A Broken World

A Broken World

What is a perfect society?

Can one even create a perfect society or will society always be corrupt? Is a utopia or dystopia the right answer?

These two fictional extremes provided a stark contrast to modern reality. Readers and viewers have fascinated by their often visionary concepts. Anyone interested in science-fiction or modern fantasy has stumbled upon stories that paint the future in a decided color.

Welcome to paradise signA utopia is a perfect world. Utopian fiction depicts a future in which humanity has reached a state of balance and peace, and where all life is maintained. In utopia problems like war, disease poverty, discrimination, and inequality do not exist. There is no more suffering or injustice. The word Utopia comes from Greek roots meaning either ‘no place’ or ‘good place.’ The word utopia was originally coined by Sir Thomas More when he wrote Utopia, where he described an ideal political state in a land called Utopia.


Characteristics of a Utopia:

  • peaceful government
  • equality for citizens
  • access to education, healthcare, employment
  • a safe living environment
  • hope

Dystopia - Broken WorldsA dystopia on the other hand is a world in which nothing is perfect. The problems that plague the world are often even more extreme in dystopias. Dystopian fiction depicts a future in which society has fallen into decline and ruin, and where life and nature are recklessly exploited and destroyed. Dystopia is a play on the made-up word ‘utopia’ using the root dys, which means ‘bad’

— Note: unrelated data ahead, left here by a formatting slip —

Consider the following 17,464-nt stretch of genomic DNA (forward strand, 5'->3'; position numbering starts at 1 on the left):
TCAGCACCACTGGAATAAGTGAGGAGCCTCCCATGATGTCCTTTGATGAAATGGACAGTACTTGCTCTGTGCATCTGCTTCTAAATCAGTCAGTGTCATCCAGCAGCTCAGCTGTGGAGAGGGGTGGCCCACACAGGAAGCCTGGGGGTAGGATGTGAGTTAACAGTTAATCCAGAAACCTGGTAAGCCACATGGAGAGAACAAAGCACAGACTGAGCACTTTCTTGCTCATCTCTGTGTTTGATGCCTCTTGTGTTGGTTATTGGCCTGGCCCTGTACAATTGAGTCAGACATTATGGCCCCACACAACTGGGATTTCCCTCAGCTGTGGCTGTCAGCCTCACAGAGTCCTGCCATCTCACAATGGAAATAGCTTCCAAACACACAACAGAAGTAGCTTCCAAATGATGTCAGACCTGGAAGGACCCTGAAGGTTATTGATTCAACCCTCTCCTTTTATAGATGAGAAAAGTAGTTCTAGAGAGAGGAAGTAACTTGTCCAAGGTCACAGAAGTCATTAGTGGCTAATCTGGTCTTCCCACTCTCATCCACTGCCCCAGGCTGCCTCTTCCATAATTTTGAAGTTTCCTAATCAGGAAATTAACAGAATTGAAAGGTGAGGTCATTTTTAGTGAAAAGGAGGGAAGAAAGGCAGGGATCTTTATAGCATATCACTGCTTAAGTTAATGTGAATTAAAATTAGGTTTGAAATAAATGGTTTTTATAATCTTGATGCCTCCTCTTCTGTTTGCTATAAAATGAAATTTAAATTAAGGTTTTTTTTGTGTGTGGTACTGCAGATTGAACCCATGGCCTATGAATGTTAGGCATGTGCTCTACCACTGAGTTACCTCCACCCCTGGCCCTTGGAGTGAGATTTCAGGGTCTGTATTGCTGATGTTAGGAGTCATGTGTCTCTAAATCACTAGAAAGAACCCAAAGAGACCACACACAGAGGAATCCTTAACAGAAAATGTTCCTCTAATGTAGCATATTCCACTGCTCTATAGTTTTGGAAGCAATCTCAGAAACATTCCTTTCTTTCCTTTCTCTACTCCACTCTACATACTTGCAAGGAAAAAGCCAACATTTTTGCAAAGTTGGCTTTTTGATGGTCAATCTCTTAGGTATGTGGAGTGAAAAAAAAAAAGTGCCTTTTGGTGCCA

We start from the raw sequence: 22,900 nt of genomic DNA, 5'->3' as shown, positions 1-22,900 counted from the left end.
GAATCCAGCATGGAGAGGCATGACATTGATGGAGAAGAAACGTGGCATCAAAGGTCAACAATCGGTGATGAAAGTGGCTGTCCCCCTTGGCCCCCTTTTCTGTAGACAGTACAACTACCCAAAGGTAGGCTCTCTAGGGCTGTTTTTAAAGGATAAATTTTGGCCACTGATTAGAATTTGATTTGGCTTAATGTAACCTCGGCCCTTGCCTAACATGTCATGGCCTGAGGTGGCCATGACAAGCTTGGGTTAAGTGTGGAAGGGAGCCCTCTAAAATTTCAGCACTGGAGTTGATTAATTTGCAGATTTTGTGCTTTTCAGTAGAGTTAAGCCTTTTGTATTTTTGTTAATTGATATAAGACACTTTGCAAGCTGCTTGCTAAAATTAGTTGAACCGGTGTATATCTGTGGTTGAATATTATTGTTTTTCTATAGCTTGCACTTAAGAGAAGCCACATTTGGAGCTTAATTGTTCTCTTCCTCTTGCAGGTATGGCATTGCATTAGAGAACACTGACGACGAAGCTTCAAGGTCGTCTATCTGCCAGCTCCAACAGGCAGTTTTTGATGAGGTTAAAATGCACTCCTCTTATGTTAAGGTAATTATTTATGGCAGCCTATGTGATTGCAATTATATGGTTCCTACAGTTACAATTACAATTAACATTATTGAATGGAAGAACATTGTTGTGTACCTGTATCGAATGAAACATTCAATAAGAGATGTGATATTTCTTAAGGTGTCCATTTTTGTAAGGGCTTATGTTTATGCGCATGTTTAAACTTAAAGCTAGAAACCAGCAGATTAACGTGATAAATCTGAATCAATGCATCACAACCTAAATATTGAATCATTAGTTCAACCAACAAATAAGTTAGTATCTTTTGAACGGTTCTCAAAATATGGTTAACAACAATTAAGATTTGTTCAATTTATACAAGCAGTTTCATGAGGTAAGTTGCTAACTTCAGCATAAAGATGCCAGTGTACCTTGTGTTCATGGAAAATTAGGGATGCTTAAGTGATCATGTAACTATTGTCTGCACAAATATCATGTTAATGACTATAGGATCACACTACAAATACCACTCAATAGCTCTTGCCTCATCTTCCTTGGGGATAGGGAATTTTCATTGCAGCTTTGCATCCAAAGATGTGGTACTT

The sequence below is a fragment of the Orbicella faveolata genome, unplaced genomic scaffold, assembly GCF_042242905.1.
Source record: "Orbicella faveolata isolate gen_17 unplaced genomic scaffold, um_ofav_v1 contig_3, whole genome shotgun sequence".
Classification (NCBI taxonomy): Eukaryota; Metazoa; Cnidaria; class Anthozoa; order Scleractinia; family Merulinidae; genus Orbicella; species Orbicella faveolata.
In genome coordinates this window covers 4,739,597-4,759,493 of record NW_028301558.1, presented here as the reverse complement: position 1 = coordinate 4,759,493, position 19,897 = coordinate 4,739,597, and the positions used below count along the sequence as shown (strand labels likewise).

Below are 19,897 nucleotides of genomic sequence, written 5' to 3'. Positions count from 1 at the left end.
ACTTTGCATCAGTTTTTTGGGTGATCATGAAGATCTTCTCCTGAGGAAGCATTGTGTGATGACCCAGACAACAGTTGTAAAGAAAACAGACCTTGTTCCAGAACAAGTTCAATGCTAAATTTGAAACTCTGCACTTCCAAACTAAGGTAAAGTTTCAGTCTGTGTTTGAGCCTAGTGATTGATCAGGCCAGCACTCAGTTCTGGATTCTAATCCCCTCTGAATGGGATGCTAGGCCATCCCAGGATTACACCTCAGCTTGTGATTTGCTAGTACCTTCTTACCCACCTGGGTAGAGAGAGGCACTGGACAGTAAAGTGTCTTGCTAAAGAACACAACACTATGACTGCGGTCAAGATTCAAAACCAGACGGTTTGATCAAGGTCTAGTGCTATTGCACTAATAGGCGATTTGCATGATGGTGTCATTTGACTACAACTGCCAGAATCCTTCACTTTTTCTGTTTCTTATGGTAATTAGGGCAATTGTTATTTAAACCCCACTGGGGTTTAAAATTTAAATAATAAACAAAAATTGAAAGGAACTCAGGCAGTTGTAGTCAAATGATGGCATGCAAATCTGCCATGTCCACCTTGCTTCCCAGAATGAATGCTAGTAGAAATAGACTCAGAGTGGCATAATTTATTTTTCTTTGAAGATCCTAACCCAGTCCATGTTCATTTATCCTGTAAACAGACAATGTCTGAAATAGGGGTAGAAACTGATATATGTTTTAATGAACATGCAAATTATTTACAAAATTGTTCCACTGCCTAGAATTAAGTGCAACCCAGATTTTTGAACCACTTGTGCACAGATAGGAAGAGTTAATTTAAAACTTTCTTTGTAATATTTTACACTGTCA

or ‘difficult.’

Characteristics of a Dystopia:

  • usually a controlling, oppressive government or no government
  • extreme poverty or a huge income gap between the richest and the poorest
  • propaganda controlling people’s mind
  • freethinking and independent thought is banned

Utopian fiction is usually taken over by groups or often dissatisfied. Dystopias are a way in which authors share their concerns about society and humanity. They also serve to warn members of a society to pay attention to the society in which they live and to be aware of how life can go from bad to worse without anyone realizing what has happened.  Examples of fictional dystopias include Aldous Huxley’s Brave New World, Suzanne Collins’ The Hunger Games, Anthony Burgess’ A Clockwork Orange, Louis Lowry’s The Giver, Ray Bradbury’s Fahrenheit 451, George Orwell’s Animal Farm and Nineteen Eighty-Four.

Tell us what some of your favorites are. And can we ever exist in a utopia?